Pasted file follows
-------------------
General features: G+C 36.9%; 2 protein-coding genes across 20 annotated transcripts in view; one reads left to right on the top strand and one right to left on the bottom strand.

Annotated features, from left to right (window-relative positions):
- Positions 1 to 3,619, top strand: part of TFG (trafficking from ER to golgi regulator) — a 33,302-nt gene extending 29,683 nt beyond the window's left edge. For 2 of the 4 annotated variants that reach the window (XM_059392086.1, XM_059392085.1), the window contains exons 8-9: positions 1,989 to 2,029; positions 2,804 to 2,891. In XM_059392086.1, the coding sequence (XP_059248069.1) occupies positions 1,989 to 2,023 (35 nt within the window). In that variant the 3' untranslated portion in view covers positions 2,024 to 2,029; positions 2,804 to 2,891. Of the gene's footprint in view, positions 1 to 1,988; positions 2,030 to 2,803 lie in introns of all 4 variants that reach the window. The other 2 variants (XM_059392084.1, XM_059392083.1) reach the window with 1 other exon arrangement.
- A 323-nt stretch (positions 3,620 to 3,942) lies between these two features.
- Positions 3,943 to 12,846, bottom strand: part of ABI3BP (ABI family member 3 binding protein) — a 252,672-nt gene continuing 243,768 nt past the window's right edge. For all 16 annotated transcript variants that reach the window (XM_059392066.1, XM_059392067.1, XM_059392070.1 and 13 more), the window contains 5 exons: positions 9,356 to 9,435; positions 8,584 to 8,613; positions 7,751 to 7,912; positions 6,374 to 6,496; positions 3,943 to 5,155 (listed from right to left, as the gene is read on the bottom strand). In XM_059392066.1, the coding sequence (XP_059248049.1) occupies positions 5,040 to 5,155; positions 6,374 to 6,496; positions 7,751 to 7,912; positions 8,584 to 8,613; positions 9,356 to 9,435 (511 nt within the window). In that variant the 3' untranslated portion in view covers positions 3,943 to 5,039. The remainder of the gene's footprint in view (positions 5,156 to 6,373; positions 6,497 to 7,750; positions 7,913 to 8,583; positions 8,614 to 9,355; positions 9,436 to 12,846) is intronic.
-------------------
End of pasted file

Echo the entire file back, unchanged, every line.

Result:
General features: G+C 36.9%; 2 protein-coding genes across 20 annotated transcripts in view; one reads left to right on the top strand and one right to left on the bottom strand.

Annotated features, from left to right (window-relative positions):
- Positions 1 to 3,619, top strand: part of TFG (trafficking from ER to golgi regulator) — a 33,302-nt gene extending 29,683 nt beyond the window's left edge. For 2 of the 4 annotated variants that reach the window (XM_059392086.1, XM_059392085.1), the window contains exons 8-9: positions 1,989 to 2,029; positions 2,804 to 2,891. In XM_059392086.1, the coding sequence (XP_059248069.1) occupies positions 1,989 to 2,023 (35 nt within the window). In that variant the 3' untranslated portion in view covers positions 2,024 to 2,029; positions 2,804 to 2,891. Of the gene's footprint in view, positions 1 to 1,988; positions 2,030 to 2,803 lie in introns of all 4 variants that reach the window. The other 2 variants (XM_059392084.1, XM_059392083.1) reach the window with 1 other exon arrangement.
- A 323-nt stretch (positions 3,620 to 3,942) lies between these two features.
- Positions 3,943 to 12,846, bottom strand: part of ABI3BP (ABI family member 3 binding protein) — a 252,672-nt gene continuing 243,768 nt past the window's right edge. For all 16 annotated transcript variants that reach the window (XM_059392066.1, XM_059392067.1, XM_059392070.1 and 13 more), the window contains 5 exons: positions 9,356 to 9,435; positions 8,584 to 8,613; positions 7,751 to 7,912; positions 6,374 to 6,496; positions 3,943 to 5,155 (listed from right to left, as the gene is read on the bottom strand). In XM_059392066.1, the coding sequence (XP_059248049.1) occupies positions 5,040 to 5,155; positions 6,374 to 6,496; positions 7,751 to 7,912; positions 8,584 to 8,613; positions 9,356 to 9,435 (511 nt within the window). In that variant the 3' untranslated portion in view covers positions 3,943 to 5,039. The remainder of the gene's footprint in view (positions 5,156 to 6,373; positions 6,497 to 7,750; positions 7,913 to 8,583; positions 8,614 to 9,355; positions 9,436 to 12,846) is intronic.